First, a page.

"I kept telling him, 'Man, you have to let me pay one of these times,'" Smith said. "He just said, 'One day, you'll be in my position, and you better do the same to the young kids that come along.' I wouldn't be where I am today without a guy like Marty. We both have a great relationship together, and it wasn't just pretend. It's helped me be a better goalie, and it's helped me be a better person. That's all because of him. I'm sure there are a lot of goalies that wished they could have been in the position that I was in Dallas."
Smith is now a big part of Tampa Bay's meal ticket, as the third-year pro immediately became the Lightning's top banana between the pipes upon his arrival.
"It's a dream come true," he said. "I think I've taken the ball and run with it here. It's a lot easier to be the guy that plays all the time, and not worry about when your next start is going to be. So I think that's been an easier thing for me -- to transfer from being a guy that didn't play a lot to being the guy that's getting to play quite a bit."
Smith has certainly lived up to his end of the bargain in the Sunshine State. This year, he's become a true workhouse just like his buddy Turco, appearing in all but nine of the 44 Lightning games heading into their affair against Florida on Saturday night. He's posted an 11-15-9 record with a 2.46 goals-against average, while his .921 save percentage ties Montreal's Carey Price for 10th best in the league and his 1,020 stops are third-most in the NHL.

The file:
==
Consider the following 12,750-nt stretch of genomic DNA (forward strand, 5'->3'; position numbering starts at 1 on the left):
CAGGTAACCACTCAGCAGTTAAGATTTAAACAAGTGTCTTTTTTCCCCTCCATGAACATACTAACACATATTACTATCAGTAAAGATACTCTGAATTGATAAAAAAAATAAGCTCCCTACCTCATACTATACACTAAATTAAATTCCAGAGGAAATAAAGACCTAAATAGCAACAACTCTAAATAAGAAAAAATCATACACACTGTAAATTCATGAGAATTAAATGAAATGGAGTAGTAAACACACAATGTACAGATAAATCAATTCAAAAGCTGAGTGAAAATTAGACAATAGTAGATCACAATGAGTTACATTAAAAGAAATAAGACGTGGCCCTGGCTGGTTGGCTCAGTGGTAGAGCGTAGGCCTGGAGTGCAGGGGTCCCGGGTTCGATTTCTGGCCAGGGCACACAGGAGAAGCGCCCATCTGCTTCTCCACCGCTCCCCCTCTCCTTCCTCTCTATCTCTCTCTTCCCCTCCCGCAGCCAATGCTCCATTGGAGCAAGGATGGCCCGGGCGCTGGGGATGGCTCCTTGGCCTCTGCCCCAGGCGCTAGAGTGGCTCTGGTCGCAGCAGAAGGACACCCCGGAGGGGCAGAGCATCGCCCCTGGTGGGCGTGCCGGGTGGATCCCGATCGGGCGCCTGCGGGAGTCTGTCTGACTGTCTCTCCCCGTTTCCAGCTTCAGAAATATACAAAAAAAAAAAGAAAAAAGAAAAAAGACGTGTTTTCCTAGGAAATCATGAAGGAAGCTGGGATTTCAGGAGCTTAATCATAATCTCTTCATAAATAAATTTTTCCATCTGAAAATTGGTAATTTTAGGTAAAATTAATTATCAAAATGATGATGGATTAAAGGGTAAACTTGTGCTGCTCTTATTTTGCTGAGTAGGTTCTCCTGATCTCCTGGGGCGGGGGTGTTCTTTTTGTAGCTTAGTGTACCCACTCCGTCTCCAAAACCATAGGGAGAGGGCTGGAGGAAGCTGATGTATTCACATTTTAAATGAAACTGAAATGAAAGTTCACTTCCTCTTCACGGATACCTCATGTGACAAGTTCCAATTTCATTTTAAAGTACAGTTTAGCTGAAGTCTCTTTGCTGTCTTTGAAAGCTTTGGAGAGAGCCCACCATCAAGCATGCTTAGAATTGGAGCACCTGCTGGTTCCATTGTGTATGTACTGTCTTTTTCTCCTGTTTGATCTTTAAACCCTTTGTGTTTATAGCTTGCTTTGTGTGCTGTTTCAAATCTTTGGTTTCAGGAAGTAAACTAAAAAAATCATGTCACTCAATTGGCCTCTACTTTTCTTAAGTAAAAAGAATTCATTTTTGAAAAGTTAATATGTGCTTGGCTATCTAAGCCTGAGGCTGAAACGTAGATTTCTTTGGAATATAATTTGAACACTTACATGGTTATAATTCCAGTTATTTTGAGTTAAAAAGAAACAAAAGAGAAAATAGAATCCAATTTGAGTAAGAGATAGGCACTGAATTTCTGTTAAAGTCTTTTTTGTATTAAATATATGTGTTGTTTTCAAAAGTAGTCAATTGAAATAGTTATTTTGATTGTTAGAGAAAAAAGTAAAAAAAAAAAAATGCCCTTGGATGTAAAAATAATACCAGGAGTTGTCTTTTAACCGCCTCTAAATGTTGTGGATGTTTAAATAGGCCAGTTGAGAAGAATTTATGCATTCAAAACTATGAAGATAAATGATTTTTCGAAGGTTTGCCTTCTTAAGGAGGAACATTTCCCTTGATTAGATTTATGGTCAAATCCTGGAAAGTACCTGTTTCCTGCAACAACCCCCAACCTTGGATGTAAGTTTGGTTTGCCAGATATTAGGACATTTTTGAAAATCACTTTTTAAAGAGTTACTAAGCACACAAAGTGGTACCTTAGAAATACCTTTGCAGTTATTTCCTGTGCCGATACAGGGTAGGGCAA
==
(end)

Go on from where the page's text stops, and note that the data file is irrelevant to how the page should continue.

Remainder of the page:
Smith's also taken his play to another level recently. He's won three of his last four starts, allowing six goals in that span for a sparkling .949 save percentage.
In addition, Smith's .913 save percentage in his first 46 games played in Tampa Bay dating back to last year ranks behind only Nikolai Khabibulin's .914 mark on the Lightning's all-time list.
Displaying his leadership capabilities, Smith has also increasingly become more vocal during Tampa Bay's topsy-turvy campaign.
"Everyone had high hopes for this team at the start, with the management change and all the new players that came in," he said. "Obviously it hasn't worked out the way we hoped. It's been tough."
But at least for one night, he'll be able to enjoy competing against plenty of his former mates, and going head-to-head with his mentor Turco.
"Excited, but I'm sure I'll be nervous at the same time," Smith said about the upcoming encounter. "I grew up in that organization and have a lot of great friends. So it's going to be a different feeling."
A feeling that Richards is getting more and more comfortable with.
"It's been a process," he said about his evolution in Dallas. "I've been honest with the coaching staff and the players, and it just didn't feel like my team last year during the playoff run. It was fun, but it's not the same. It took some time. Even at the start of the year with the start we had and the ups and downs, it didn't make it easy. But now I'm fully engrained. I'm moved in where I want to live for the next while, and I know my teammates a lot better now. I know how they do things, and I know how the organization works. Everything's a lot easier now, and everything feels normal."
At least until Monday night.